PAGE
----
Yesterday Nassim Taleb posted an interesting integral yesterday:

Here’s the integral:

Taleb frequently posts difficult problems and I have a thought about maybe 1 in 10 of them. This one caught my eye, though, because I’ve been reviewing basic complex analysis trying to understand more about recent work by Laura DeMarco’s and Kathryn Lindsey:

3-D Fractals Offer Clues to Complex Systems

Convex shapes and harmonic caps on arXiv.org

Anyway, I had 90 min this morning while my older son is at an archery class, so I thought it would be fun to write up the little exploration I had yesterday with this integral.

In Taleb’s integral, the substitution transform the integral (after a little algebra and ignoring some constants) to one in the form:

Other than the square term in the exponential (which will become a big deal shortly!) this integral looked a lot like one of the contour integral examples in my old complex analysis book:

Playing around a bit on Mathematica encouraged me that integrals in the form above did have closed form solutions:

Also encouraging was this paper I found online showing how to evaluate the usual Gaussian integral via countour integration (see example 9):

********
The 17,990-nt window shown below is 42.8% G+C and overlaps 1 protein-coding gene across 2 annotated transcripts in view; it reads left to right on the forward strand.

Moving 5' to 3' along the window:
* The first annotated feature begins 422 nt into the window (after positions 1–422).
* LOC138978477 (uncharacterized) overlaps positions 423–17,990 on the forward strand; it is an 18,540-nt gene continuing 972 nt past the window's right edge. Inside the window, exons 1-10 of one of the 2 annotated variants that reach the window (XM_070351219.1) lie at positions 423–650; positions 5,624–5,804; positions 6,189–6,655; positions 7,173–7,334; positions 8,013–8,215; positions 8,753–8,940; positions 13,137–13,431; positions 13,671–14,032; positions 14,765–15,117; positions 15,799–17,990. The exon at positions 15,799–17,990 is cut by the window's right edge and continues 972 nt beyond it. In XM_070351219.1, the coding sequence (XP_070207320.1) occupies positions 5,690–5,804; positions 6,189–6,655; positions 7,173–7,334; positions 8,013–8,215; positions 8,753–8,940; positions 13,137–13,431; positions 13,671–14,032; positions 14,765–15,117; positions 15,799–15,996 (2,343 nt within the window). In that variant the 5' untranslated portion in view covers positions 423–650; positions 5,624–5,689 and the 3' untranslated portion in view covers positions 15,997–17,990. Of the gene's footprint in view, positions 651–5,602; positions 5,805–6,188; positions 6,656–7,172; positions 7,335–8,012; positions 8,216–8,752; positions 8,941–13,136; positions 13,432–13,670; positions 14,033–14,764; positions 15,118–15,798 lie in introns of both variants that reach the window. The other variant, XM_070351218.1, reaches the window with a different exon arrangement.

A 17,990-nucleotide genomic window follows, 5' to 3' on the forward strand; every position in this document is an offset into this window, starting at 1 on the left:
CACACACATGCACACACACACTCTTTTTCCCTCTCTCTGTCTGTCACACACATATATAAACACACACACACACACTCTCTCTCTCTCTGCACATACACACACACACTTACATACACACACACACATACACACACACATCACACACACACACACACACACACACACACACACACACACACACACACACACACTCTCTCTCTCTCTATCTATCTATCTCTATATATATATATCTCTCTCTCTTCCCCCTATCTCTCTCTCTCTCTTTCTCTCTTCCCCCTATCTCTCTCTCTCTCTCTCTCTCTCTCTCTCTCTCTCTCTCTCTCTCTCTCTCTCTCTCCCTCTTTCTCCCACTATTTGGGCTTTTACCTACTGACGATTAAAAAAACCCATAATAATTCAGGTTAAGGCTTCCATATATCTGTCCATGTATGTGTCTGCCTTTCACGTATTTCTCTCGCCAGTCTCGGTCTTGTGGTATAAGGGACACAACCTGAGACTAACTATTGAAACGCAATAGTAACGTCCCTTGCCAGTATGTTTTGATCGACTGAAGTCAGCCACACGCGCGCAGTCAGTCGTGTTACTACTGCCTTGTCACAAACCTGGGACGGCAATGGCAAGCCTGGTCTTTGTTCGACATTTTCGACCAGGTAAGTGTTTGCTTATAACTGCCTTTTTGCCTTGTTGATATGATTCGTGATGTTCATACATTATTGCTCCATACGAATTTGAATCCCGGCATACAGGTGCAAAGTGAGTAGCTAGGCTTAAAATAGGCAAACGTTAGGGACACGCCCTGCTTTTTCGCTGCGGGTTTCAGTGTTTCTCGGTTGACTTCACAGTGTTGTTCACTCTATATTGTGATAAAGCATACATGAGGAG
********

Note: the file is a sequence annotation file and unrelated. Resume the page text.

“The Gaussian Integral” by Keith Conrad

I was surprised that the countour integration solution was only recently (well, recently for math) discovered, but the really amazing coincidence is that the form of the integral used to evaluate the Gaussian integral via countour integration is nearly the same form as the integral we are trying to evaluate here. So, I dove in to the calculations but unfortunately didn’t have much luck finding a contour that worked.

Then this paper was posted on Math Stackexcange and on twitter:

The form of the integral had been studied before and, unfortunateley, the general solution was unknown. However, lots of interesting stuff was known including a recurrence relation that gives the values that Mathematica had found plus a few more. It is a surprise that you can know the values of these integrals when is an integer, but not in other situations. Another surprise was the odd form of periodicity discussed in the paper.

Along the way I also found this surprise on Mathematica, which probably has an easy analysis-related explanation but isn’t obvious to me geometrically:

So, despite not getting to a complete solution, this problem Taleb posted was a really fun one to study. It never ceases to amaze me how much fun math gets shared on Twitter.